At 3:20 p.m., the 55 Elysian Fields bus towards Canal-Tchoupitoulas is packed. It might even look like a bus for high school kids save for the royal blue Privateer t-shirts.
The French Quarter probably isn’t the first place that comes to mind when you think of the traditional university experience. Once home to famous writers like Tennessee Williams and Truman Capote, there is something inspiring about the destination that usually just attracts tourists. Last season on “Southern Charm: New Orleans,” the hit Bravo series about life here in the city, then-law student Reagan Charleston infamously took up residence in the Quarter in order to “better focus on school.” UNO students like Booker Maistros, an undergraduate majoring in Interdisciplinary Studies, insist living off-campus is a more reasonable option than living in student housing.
“For $200 a semester, I get to ride the 55 bus which is cheaper than the $1,000+ it costs to live in the dorms,” he says.
The 55 bus goes north and south on Elysian Fields and runs every 40 minutes — a 20 minute straight shot to campus. Trips cost $1.25 each way. But rent for some undergraduates may be a bit out of their price range — studios start at about $750, according to Craigslist, and 2 bedrooms are about $1500 per month.
UNO’s Housing Site currently lists one-bedroom apartments at $10,850 for the full year — roughly $900 (water included) per month, but what you save is what you get. It’s hard to compete with the ambiance of the historic neighborhood. Established on the site of former US Navy barracks that were abandoned in the 1950s, the UNO campus does compete with aesthetics of quaint, tree-lined private university properties of Tulane and Loyola.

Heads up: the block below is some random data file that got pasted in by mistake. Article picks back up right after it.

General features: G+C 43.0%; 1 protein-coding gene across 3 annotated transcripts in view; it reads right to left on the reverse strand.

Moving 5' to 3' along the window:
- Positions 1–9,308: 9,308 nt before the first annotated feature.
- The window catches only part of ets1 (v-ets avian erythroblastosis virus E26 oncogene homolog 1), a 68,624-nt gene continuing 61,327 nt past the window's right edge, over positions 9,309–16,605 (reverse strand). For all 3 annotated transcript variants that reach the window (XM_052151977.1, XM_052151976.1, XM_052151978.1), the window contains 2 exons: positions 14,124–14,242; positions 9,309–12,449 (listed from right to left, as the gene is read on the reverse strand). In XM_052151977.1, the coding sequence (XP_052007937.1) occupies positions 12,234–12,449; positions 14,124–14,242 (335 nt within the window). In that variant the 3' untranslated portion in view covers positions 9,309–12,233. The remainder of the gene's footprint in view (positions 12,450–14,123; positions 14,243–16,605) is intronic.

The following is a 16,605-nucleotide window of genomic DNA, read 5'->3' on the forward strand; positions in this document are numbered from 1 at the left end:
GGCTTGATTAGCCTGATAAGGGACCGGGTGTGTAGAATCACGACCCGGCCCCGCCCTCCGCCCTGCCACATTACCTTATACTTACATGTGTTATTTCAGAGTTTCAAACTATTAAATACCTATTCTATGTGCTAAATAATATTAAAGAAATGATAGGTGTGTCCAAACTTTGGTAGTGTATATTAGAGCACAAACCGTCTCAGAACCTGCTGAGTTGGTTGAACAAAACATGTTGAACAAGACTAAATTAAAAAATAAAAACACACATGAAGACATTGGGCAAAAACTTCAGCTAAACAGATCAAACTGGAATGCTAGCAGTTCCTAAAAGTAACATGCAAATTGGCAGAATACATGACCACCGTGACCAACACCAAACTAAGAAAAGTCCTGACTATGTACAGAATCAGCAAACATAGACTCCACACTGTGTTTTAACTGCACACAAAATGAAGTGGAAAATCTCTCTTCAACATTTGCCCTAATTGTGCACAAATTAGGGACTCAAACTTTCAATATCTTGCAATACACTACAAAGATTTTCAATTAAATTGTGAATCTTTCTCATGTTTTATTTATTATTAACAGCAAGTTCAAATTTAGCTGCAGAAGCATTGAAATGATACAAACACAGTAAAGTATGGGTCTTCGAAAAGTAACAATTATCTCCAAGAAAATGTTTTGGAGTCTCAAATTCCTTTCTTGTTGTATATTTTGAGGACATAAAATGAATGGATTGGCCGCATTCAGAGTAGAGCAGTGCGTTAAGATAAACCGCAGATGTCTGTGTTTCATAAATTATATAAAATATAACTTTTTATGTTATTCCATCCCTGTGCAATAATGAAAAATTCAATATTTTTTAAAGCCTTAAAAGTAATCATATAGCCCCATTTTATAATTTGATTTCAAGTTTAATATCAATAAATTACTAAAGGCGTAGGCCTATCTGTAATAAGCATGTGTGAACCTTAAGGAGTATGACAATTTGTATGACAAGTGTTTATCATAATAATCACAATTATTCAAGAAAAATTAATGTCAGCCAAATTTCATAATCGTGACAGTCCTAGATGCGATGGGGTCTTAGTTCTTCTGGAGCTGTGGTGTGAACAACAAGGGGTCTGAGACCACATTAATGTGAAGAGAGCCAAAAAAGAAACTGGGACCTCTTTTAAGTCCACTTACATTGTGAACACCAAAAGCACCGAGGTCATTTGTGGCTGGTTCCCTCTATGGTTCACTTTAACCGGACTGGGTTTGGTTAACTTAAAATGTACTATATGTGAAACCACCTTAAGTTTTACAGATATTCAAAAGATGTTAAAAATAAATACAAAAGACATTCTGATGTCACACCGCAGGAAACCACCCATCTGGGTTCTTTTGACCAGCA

Health-conscious students may shy away from the gastrocentric Vieux Carre but spots like Green Goddess and Robért’s Market offer plenty of healthy options. Bonus: The New Orleans Athletic Club on Rampart Street has a student discount and boasts its own historic (and Harry Potter-esque) library/workspace with free wifi and national news publications. Extra bonus? Year-round pool access is included in the membership.
Loyola senior Michele Canseco says she likes being a student residing in the French Quarter because of the quick accessibility to job opportunities it provides her.
“Whenever I have a break in semesters, I can always find shifts to pick up in the neighborhood because it’s just so busy. Some kids make minimum wage on campus and I think jobs here have more earning potential because of tourism,” she says.
“Look,” adds Quarter bartender John Ogletree, “I shouldn’t say this but having students mixing it up around here [The Quarter] ain’t a bad thing. It’s nice to see people with backpacks and books once in a while, but it probably makes more sense for graduate students than younger kids who have not yet lived on their own.”
View from the Vieux Carre: 55 Elysian Fields Bus Stop; photo by Veronika Lee